Notice how the second and third rotations are about axes which have already been rotated. This is why the order of Euler angles must be consistent. There are many sequences you can choose from and different disciplines have different standards. However once a sequence of the three angle rotations is chosen you must always transform them in that order, otherwise you may not get the correct final orientation. For our modeling we will follow the standard commonly used in the aircraft industry which uses Body 3-2-1 angles, as illustrated above.
Now we’ll take advantage of the convenience of our matrix notation. A more rigorous explanation of the Euler angles would define each angle rotation as an intermediate reference frame. So for the rotation shown above you would have 4 total reference frames. But for our modeling right now we are only really interested in the inertial frame and final body-fixed frame after all 3 Euler angle rotations. The usefulness of matrix transformations is they can be concatenated so we can simplify the 3 rotation matrices to a single matrix which transforms inertial frame coordinates to body frame coordinates. Notice below that the [x, y, z] vector is first premultiplied by the rotation, then that is premultiplied by the rotation, and finally that result is premultiplied by the rotation matrix.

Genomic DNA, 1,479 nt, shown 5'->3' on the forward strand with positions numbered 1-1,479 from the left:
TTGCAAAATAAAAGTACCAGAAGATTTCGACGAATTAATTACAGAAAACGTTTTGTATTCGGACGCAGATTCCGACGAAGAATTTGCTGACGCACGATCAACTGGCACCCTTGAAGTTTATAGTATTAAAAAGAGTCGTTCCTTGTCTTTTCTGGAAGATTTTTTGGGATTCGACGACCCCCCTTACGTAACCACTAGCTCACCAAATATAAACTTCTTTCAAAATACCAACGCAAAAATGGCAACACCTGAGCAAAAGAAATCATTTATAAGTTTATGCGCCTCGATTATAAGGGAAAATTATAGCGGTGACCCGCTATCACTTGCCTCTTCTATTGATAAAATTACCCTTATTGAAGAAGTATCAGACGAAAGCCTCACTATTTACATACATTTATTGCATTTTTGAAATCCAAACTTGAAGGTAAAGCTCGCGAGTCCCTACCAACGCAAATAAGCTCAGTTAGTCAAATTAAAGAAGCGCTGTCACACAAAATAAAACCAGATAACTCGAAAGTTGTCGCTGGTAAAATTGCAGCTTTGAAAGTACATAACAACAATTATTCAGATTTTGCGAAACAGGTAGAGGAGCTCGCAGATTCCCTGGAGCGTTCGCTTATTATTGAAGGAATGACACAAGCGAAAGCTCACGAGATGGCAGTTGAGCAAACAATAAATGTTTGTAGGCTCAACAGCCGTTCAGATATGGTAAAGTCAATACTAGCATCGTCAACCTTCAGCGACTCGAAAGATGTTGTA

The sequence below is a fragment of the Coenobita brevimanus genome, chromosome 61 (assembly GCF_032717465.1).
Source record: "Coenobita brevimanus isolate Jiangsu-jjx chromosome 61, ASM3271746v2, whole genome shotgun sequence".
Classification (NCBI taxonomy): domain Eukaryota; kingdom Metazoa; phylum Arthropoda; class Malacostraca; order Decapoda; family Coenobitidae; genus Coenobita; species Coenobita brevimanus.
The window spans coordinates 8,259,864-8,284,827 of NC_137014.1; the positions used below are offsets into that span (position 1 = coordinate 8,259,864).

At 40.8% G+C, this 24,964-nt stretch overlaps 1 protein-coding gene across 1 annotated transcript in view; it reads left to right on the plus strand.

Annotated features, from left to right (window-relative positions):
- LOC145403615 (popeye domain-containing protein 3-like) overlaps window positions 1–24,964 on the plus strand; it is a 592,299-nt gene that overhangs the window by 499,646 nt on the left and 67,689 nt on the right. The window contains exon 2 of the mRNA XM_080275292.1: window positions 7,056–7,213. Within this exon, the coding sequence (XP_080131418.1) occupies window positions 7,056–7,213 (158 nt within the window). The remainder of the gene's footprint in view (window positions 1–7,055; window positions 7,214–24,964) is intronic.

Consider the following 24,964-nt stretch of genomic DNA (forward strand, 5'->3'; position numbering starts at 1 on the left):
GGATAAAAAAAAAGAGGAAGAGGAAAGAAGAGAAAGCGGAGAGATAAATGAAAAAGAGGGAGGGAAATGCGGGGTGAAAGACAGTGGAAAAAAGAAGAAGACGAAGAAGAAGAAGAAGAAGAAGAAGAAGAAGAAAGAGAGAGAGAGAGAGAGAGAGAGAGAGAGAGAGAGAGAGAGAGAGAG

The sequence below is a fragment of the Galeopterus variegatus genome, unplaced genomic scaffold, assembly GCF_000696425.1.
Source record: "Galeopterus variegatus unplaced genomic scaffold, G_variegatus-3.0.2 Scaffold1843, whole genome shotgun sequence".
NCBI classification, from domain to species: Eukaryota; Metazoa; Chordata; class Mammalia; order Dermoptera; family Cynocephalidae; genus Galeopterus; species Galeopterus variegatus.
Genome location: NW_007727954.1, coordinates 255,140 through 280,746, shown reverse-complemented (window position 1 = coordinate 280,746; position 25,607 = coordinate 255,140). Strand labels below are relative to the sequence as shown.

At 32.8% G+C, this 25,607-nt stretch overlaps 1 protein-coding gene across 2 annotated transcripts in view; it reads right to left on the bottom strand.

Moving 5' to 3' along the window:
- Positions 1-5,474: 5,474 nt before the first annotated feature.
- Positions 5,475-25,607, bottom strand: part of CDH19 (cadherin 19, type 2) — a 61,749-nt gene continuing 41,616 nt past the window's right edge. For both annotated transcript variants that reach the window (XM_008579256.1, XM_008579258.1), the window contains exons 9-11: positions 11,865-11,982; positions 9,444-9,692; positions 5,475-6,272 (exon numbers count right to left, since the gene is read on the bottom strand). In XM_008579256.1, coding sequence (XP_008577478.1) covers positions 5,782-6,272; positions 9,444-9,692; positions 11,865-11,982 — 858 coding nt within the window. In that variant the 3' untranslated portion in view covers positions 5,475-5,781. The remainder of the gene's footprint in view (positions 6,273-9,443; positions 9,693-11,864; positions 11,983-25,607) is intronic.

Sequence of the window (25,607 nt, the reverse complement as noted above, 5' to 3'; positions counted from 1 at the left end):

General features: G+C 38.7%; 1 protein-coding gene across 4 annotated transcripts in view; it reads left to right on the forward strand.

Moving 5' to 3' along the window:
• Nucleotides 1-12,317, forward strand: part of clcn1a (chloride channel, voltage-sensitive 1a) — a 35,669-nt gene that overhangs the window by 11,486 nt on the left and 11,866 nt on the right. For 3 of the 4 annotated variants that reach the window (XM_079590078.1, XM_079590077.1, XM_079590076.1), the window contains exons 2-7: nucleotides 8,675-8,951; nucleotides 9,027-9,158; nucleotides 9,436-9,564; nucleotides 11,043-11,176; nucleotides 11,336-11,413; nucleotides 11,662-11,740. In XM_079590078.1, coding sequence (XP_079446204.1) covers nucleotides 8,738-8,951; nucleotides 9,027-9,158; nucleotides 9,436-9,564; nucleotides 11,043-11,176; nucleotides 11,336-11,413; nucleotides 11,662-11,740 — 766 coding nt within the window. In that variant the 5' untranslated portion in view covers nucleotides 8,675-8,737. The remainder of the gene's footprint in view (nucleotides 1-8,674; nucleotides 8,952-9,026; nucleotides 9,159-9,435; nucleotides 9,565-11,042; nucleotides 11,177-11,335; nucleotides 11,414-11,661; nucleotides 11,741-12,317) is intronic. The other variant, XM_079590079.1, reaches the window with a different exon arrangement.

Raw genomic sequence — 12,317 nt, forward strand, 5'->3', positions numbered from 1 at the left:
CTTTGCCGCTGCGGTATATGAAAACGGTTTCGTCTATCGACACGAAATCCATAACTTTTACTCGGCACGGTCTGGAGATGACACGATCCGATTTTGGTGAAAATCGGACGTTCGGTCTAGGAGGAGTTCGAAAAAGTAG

To simplify our notation, I will use a variable to refer to these coordinate transformations, where the transformation is from a reference frame to a different reference frame . Therefore, the above matrix would be expressed as a transformation from the inertial frame, (as in navigation), to the body frame, designated :